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William Byrd (1543 - 1623): "Consort Songs"

Robin Blaze, alto Concordia

rec: April 30 - May 2, 2003, London, All Saint's Church, East Finchley
Hyperion - CDA67397 (67'21")

Ah silly Soul; All as a sea; An aged dame; Come to me, grief, for ever; Constant Penelope; How vain the toils; Lullaby: My sweet little baby; O dear life, when may it be; O God that guides the cheerful sun; O that most rare breast; Rejoice into the Lord; Who likes to love; Ye sacred Muses

Mark Levy, Emilia Benjamin, Reiko Ichise, Alison McGillivray, Joanna Levine, viola da gamba; Elizabeth Kenny, lute

A quality which I normally highly appreciate is a little out of place here. Robin Blaze is expressing the words very well, and articulation is very clear as well. That is highly appropriate in baroque music, in particular by Italian and German composers, but far less in English renaissance music.
In their liner notes Elizabeth Kenny and Mark Levy state: "Byrd's emphasis on sheer beautiful sound is one of the reasons these songs feel and sound so different from the lute Ayres of Dowland, Campion and others. Instead of localized word-painting and vocal effects to highlight particular moments in the text, where the voice becomes a medium for the rhetorical flourishes of persuasion, here Byrd frames his music 'to the life of the words' by using the expressive power of the voice itself."
To some extent this is an exaggeration. Take the third item on this disc, for instance. More than once the words are very strongly reflected by the music: a line like "she tumbled on the ground" is very vividly illustrated by the music.And this disc not only contains consort songs, as the title suggests, but also three lute songs, where there is a closer connection between text and music than in most of the consort songs, and here a more declamatory interpretation of the text is needed. And it is here where Robin Blaze is at his most convincing.

It is true, though, that in many consort songs Byrd doesn't concentrate on a close connection between words and music as, for instance, the Italian madrigal composers of his time did. In fact, the voice is part of the ensemble, an additional instrument. In Byrd's time collections with songs were published with the reference "apt for voices and viols". And even though Byrd wanted the upper line to be sung and the other parts to be played on viols, he had to take the interest of the market into account. Therefore the publication of his consort songs included a text underlay of all parts so that they could be performed by voices alone.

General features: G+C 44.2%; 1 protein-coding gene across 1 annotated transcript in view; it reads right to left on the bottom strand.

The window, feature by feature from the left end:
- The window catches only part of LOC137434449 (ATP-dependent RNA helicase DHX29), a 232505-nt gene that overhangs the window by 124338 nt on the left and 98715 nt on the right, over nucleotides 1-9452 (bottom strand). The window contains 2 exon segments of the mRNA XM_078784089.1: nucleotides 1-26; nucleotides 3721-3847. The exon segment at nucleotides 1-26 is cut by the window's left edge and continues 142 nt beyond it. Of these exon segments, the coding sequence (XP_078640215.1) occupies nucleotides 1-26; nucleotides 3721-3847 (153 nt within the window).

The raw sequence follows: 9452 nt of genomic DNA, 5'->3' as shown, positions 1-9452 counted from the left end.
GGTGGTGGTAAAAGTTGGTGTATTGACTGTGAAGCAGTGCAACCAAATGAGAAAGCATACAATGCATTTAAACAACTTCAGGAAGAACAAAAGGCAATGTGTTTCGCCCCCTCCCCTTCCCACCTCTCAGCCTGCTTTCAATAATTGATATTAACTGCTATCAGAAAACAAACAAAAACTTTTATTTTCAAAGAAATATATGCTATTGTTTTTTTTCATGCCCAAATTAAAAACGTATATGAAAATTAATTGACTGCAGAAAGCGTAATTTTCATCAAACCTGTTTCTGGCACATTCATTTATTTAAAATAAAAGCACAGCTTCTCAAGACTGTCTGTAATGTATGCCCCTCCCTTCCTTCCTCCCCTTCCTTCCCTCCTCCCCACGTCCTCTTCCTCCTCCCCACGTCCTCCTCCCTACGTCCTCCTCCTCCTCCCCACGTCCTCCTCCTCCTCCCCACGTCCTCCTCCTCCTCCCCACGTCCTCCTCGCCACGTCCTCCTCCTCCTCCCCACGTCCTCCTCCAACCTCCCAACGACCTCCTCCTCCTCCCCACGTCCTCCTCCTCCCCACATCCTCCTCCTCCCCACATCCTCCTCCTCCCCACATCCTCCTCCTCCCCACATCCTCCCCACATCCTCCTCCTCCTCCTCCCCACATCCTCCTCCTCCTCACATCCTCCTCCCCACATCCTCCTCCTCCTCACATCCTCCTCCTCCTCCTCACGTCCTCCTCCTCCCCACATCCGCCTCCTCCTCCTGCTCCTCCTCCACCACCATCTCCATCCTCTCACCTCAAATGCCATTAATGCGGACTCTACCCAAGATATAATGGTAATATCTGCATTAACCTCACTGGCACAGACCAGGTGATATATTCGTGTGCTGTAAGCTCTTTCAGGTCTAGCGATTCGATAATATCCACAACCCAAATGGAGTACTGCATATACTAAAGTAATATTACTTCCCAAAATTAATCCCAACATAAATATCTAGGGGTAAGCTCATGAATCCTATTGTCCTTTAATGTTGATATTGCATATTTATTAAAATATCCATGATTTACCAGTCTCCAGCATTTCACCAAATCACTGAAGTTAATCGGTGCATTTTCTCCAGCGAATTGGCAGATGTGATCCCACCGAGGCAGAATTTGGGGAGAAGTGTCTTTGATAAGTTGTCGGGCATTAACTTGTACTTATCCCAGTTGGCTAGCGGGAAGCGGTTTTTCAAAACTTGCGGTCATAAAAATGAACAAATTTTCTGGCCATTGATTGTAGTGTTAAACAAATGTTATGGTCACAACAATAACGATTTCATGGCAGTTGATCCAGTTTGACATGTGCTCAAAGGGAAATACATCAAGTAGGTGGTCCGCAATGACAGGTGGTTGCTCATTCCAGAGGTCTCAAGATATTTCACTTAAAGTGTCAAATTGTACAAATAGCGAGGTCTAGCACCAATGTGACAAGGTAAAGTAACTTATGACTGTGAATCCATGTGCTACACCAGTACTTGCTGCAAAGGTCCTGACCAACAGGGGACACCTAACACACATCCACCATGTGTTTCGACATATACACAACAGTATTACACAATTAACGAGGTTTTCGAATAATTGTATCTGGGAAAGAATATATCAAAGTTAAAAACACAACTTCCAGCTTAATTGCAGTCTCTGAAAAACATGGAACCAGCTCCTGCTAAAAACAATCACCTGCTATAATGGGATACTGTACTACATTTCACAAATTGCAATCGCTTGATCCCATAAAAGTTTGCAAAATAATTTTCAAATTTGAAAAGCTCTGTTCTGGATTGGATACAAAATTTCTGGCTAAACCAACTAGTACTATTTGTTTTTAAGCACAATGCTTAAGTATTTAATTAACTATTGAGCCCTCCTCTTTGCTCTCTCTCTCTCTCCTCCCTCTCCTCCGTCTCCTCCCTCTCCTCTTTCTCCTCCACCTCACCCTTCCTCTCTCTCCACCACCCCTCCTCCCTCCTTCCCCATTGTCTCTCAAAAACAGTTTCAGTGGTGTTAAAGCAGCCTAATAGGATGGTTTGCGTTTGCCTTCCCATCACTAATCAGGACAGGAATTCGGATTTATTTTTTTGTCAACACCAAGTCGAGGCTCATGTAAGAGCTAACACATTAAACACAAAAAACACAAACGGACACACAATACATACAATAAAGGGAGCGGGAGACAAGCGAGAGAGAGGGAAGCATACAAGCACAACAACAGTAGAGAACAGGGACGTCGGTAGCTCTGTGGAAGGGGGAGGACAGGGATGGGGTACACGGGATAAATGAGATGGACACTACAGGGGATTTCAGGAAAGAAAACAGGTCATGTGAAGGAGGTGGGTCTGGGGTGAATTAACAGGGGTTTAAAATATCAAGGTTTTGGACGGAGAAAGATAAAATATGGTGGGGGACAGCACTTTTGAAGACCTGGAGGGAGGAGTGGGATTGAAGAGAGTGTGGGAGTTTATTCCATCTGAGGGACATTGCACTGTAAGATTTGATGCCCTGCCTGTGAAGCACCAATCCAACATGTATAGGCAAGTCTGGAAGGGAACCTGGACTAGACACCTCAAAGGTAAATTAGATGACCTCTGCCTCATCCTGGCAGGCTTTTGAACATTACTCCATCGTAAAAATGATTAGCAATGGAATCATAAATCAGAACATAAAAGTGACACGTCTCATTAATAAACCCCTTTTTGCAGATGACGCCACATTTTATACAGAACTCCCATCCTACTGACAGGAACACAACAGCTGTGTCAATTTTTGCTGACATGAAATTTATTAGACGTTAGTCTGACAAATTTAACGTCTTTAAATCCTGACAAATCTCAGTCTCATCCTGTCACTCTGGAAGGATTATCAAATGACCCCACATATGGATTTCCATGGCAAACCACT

The close connection between the voice and the viols implies that they should perfectly blend. And that is what is not quite the case here. The voice of Robin Blaze is just a little too light-coloured to blend ideally with the dark sound of the viols, in particular in the more sombre pieces.
In addition to that the emotional bandwidth of Robin Blaze is rather limited. The more light-hearted pieces come out best, but the gloomier songs are lacking real depth, like the song on the death of Sir Philip Sidney - Come to me, grief, for ever - or the famous lament on the death of Thomas Tallis, Ye sacred muses. In this respect James Bowman is the absolute master. The way he colours his voice and plays with dynamics in this song is just magnificent, and makes it sound heartbreaking.
The playing of Concordia is alright, especially in another lament on the death of Sir Philip Sidney, O that most rare breast. But otherwise I found the playing a little too superficial sometimes.

Two other remarks: Robin Blaze's singing is marred by his habit to use a slight vibrato on almost every longer note, which becomes a little tiresome. And I also think that he is too sparing in his ornamentation, in particular in the lute songs.

Johan van Veen ( 2004)

Relevant links:
William Byrd
Robin Blaze
Concordia


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